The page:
Iraq (and by extension Syria) is in shambles. ISIS/ISIL has emerged, not only threatening both Iraq and Syria, but the entire world as foreign soldiers return home with extremist ideologies. Their latest claim: they will have a nuclear weapon in 12-months.

The problem is, there really isn’t any strategy to deal with them.

The only way is to pour large amounts of resources, get a global consortium of countries who are involved beyond air strikes and hammer down on digital channels as well as back-migration. But, the leadership for such a strategy doesn’t exist — anywhere.

Already, the war on ISIS has cost the United States $2.4 billion, or $9m everyday, since the offensive began in August 2014.

While Trump didn’t directly ask it, the questions are clear:

Is this sustainable?
What are we going to do about ISIS?
When will a real strategy be created and executed?

Iran and China (again)

Trump also touched on Iran and his belief that the current team of negotiators is not doing the greatest job. The results so far from the negotiations seem to echo Trump’s words.

Already, Iran has rejected transparency measures. And, President Rouhani has said that the deal will only work if sanctions are lifted off Iran the same day Iran accepts the agreement with P5+1.

Prior to announcing, Trump spoke at the Iowa Freedom Summit, where he touched on similar points.

When talking about China at the Freedom Summit (beyond currency manipulation), Trump spoke about China succeeding in gaining control of resources in Afghanistan while American troops try to keep the country together.

In this instance, Trump talked less about economics and more about geopolitics.


There is well over 12-months before the election in 2016. And, Trump has only just announced. The importance of his speech however should not be overlooked, because it is both an insight and a playbook.

Insight: In his announcement speech, Trump could have talked about anything, from fueling even more innovation in the United States, pursuing new solutions for diseases like Cancer and AIDS or intensifying efforts with climate change.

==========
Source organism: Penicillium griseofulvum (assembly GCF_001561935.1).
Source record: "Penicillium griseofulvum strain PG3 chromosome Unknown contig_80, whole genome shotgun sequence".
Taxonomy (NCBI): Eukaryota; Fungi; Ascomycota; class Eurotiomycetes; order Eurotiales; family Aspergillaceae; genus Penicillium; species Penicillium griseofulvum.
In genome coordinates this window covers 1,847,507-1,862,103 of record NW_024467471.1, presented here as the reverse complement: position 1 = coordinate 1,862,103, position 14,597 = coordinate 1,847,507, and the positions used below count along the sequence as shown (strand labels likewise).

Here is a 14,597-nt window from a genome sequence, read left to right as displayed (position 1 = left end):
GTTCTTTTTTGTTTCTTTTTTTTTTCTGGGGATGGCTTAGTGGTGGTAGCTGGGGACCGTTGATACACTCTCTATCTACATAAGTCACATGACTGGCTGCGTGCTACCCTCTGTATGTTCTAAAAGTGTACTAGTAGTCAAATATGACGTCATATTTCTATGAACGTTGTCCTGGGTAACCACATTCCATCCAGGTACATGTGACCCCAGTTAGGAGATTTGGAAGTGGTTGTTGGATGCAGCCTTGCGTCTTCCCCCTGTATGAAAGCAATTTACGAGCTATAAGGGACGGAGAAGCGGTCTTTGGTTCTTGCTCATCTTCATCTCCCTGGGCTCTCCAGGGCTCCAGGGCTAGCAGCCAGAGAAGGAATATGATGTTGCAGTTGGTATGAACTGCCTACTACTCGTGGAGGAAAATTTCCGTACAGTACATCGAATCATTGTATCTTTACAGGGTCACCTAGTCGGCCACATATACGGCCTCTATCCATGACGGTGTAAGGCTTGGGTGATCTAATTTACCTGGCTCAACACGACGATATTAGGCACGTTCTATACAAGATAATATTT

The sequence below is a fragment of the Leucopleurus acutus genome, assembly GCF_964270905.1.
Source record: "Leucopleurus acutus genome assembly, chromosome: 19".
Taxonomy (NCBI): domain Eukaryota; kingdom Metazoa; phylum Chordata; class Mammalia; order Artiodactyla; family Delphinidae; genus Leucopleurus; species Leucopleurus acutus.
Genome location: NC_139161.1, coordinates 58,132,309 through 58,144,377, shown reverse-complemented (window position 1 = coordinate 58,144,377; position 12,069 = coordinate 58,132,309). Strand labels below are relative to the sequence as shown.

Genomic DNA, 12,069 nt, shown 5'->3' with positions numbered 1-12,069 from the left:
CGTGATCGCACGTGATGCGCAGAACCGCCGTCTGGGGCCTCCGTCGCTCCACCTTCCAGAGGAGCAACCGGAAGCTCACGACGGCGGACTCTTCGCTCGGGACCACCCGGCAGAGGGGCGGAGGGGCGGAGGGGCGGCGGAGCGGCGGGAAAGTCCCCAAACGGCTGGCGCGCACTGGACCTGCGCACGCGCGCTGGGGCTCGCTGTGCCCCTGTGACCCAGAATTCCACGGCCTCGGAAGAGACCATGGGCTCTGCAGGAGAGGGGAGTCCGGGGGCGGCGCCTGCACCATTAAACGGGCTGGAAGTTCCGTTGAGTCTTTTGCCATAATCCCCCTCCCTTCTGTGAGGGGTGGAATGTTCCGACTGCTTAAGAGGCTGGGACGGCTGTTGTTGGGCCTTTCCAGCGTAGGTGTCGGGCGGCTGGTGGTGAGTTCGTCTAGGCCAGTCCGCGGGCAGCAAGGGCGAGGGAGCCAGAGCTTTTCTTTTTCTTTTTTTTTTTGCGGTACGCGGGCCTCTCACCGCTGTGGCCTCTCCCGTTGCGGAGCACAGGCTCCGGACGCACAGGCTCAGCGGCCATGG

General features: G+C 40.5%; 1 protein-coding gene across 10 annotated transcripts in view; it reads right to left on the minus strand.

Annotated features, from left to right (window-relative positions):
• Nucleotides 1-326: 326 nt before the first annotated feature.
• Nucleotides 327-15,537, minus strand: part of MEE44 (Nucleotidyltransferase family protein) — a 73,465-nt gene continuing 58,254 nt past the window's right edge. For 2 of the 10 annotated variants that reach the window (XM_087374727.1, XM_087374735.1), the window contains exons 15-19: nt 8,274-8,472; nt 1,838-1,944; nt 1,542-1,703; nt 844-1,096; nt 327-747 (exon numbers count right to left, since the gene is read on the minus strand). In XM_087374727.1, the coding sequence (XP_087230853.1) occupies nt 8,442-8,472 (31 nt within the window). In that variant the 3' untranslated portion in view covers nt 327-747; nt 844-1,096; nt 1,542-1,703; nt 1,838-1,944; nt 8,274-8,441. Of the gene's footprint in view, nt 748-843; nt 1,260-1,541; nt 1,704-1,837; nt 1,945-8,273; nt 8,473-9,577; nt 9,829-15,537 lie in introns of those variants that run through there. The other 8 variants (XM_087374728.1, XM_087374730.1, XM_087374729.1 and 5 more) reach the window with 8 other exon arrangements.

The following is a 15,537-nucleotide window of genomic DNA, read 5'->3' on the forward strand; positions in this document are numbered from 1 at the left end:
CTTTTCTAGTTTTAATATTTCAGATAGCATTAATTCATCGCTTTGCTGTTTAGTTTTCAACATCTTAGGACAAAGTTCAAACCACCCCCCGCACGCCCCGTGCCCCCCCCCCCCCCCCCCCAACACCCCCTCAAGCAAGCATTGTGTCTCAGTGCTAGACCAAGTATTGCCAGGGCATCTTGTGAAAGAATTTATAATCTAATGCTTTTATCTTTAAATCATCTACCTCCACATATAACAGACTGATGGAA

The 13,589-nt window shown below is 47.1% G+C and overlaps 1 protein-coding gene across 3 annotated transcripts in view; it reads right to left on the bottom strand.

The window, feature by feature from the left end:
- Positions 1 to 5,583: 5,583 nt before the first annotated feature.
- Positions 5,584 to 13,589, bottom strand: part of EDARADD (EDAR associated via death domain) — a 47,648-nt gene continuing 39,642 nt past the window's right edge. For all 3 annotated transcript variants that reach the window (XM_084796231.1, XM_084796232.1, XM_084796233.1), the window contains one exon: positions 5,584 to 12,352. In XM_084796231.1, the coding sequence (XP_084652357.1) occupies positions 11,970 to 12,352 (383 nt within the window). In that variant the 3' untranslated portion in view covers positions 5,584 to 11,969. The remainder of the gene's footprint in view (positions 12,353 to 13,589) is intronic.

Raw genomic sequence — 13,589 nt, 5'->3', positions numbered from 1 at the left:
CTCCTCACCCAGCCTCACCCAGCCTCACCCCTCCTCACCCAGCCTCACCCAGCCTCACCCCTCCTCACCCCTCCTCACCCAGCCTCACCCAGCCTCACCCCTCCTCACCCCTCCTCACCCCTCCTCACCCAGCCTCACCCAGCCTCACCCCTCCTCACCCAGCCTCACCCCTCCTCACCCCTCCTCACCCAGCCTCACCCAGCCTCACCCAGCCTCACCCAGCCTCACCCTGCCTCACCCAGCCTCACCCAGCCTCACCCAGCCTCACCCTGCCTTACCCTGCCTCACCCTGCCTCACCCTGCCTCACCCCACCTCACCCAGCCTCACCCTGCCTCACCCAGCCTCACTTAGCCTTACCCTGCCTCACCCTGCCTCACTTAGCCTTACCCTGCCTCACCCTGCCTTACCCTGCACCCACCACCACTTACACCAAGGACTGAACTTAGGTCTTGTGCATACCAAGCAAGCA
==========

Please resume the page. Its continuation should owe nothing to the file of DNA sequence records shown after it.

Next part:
Instead, he chose to speak about foreign policy, with the only other topics being the state of the economy and support for soldiers and veterans. It’s clear which areas he believes are most important.

Playbook: Every few decades, foreign policy defines the outcome of an election in a certain part of the world. In 2016, for the United States, foreign policy will weigh heavily if not be the defining factor of the election.

If Trump sticks to foreign policy and doesn’t steer too much in different directions, his entire campaign will be stronger. Foreign policy can be to Trump what fixing the economy was to Obama.

Trump does face many challenges.

He needs to drop his PR team and hire an organization that is more in touch with women, millennials and minorities. He needs to start giving specific examples of what he will do in regards to challenges that the United States faces, both at home and abroad.

Above all, he needs to distance himself from what the mainstream media has made him out to be and create a new persona for his campaign.

But, as for pushing foreign policy, from where I am sitting, Donald Trump is winning that race.


Abishur Prakash | Geopolitical Strategist